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Laurie Penny is occupying Wall Street

A dispatch from the New York frontline.

The big bronze bull is surrounded by metal fences and strategically placed members of NYPD's finest. The famous statue, the symbol of aggressive market optimism, is normally open for tourists to grope and fondle, but today, in part because of the "Occupy Wall Street" protest, it has been penned. Today, the Wall Street Bull looks amusingly like a panicked animal in a cage.

It might have been spooked by the couple of thousand activists, hippies, union members, laid-off workers and schoolkids camped out around the corner in Liberty Plaza. When I arrive at Occupy Wall Street, they've already been there for a fortnight, and have turned the square, which is normally scattered with City workers snatching lunch and chattering on their smartphones, into a little peace village, complete with a well-stocked library, free kitchen, professional childcare centre, sleeping areas, meeting spaces, and crowds of young people dancing and playing music.

The protest, which began on 17 September after a call-out by activist magazine Adbusters and the hacker collective Anonymous, has swelled from its original few hundred members after a weekend of police crackdowns. Images of New York police pepper-spraying young women in the face and arresting peaceful protesters spread around the world, which has been shocked not so much by the response of the police in a city where the term 'police brutality' was coined, but by the fact that here, in America, at the symbolic heart of global capitalism, ordinary people have turned off their televisions and come out to shout in the streets. "I never thought I'd live to see this in New York City," says my friend, a native New Yorker, as we watch a drum circle forming underneath the looming skyscrapers of Manhattan's financial district, speckled with rain.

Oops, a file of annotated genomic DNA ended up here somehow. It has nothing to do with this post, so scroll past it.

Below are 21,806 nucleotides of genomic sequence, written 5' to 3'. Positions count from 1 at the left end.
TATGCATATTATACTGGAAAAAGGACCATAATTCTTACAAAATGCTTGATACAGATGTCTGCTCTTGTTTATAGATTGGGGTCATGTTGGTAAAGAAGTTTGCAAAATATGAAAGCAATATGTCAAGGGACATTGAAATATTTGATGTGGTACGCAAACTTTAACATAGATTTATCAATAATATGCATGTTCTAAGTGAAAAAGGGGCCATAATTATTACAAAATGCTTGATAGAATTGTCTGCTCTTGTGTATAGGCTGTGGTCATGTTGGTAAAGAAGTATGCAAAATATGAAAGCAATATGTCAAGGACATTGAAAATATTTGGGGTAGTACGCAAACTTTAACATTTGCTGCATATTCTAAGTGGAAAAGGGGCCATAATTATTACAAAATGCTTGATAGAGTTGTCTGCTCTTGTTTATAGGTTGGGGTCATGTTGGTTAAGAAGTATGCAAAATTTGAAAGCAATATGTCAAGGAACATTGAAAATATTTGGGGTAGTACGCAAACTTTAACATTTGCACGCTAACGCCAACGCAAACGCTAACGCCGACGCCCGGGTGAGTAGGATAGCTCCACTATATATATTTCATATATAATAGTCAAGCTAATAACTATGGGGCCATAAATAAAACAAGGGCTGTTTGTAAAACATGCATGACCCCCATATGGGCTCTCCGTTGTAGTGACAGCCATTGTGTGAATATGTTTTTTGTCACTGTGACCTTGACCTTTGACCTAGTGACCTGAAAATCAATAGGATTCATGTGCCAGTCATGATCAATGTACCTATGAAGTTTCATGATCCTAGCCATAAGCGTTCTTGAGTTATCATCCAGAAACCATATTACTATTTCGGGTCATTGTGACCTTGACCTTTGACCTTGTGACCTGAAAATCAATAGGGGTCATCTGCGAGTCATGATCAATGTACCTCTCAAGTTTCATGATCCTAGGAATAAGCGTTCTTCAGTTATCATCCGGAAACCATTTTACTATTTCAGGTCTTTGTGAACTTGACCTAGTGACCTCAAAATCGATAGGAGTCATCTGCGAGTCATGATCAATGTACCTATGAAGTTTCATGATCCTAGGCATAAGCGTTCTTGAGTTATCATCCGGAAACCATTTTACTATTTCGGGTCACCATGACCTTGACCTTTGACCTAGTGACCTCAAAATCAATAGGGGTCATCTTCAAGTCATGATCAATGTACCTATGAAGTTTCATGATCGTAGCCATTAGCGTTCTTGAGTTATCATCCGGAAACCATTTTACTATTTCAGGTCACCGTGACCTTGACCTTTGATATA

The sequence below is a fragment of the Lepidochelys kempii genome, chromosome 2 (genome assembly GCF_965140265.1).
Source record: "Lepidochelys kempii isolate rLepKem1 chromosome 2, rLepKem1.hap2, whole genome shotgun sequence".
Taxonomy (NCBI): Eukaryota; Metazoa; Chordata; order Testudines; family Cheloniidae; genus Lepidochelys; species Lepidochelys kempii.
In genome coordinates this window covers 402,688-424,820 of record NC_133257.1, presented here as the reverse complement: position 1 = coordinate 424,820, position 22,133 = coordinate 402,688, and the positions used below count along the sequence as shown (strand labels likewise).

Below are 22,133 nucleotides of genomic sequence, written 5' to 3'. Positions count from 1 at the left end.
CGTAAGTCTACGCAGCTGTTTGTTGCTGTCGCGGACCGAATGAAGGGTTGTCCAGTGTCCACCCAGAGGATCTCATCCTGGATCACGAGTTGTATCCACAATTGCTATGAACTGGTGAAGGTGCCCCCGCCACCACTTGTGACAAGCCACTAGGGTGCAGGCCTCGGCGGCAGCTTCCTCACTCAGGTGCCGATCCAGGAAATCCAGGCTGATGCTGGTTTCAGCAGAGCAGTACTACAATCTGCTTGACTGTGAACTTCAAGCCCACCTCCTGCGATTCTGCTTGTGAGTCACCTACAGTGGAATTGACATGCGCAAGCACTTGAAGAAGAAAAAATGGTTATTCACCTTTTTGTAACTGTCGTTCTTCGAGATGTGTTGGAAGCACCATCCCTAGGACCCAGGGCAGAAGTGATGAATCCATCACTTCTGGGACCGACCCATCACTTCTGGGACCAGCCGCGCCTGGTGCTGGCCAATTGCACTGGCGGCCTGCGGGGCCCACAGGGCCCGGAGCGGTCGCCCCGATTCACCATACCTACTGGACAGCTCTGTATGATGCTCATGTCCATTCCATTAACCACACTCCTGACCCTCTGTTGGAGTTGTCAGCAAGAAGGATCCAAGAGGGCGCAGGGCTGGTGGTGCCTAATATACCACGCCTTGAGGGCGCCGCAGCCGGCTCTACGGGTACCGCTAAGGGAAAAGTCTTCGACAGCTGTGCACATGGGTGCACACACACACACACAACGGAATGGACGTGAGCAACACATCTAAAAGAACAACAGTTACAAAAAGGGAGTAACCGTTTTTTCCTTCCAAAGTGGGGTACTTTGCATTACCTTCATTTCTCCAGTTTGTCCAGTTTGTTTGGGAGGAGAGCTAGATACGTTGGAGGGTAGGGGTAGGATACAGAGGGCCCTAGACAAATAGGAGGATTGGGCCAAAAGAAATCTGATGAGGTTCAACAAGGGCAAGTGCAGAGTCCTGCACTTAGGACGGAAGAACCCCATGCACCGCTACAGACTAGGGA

Right now, as I write from the occupied Plaza, a mass arrest is taking place on Brooklyn Bridge, where 2,500 activists have marched to express their distaste for corporate greed. 'Banks got bailed out - we got sold out!' chanted the marchers, hesitantly at first, and then more confidently, keeping to the sidewalks, before they were led onto the car portion of the bridge by police - who promptly sealed the exits and began to arrest everybody.